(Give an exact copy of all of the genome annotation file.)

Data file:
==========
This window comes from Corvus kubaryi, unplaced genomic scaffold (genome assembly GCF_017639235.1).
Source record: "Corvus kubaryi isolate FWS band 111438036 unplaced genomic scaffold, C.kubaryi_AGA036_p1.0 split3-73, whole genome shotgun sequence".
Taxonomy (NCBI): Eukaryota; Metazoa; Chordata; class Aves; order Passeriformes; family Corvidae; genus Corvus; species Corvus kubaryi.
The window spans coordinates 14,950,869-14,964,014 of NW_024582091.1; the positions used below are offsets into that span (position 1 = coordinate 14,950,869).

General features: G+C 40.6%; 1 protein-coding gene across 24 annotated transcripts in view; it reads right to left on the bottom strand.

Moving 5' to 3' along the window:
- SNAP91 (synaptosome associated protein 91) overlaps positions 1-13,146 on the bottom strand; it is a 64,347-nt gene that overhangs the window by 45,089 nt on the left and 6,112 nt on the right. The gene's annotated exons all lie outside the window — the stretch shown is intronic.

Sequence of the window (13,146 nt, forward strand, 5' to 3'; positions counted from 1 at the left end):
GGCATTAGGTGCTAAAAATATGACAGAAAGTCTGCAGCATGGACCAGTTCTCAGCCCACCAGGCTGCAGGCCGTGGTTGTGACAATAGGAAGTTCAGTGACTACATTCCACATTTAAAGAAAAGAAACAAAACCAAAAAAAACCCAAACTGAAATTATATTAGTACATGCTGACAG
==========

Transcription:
This window comes from Corvus kubaryi, unplaced genomic scaffold (genome assembly GCF_017639235.1).
Source record: "Corvus kubaryi isolate FWS band 111438036 unplaced genomic scaffold, C.kubaryi_AGA036_p1.0 split3-73, whole genome shotgun sequence".
Taxonomy (NCBI): Eukaryota; Metazoa; Chordata; class Aves; order Passeriformes; family Corvidae; genus Corvus; species Corvus kubaryi.
The window spans coordinates 14,950,869-14,964,014 of NW_024582091.1; the positions used below are offsets into that span (position 1 = coordinate 14,950,869).

General features: G+C 40.6%; 1 protein-coding gene across 24 annotated transcripts in view; it reads right to left on the bottom strand.

Moving 5' to 3' along the window:
- SNAP91 (synaptosome associated protein 91) overlaps positions 1-13,146 on the bottom strand; it is a 64,347-nt gene that overhangs the window by 45,089 nt on the left and 6,112 nt on the right. The gene's annotated exons all lie outside the window — the stretch shown is intronic.

Sequence of the window (13,146 nt, forward strand, 5' to 3'; positions counted from 1 at the left end):
GGCATTAGGTGCTAAAAATATGACAGAAAGTCTGCAGCATGGACCAGTTCTCAGCCCACCAGGCTGCAGGCCGTGGTTGTGACAATAGGAAGTTCAGTGACTACATTCCACATTTAAAGAAAAGAAACAAAACCAAAAAAAACCCAAACTGAAATTATATTAGTACATGCTGACAG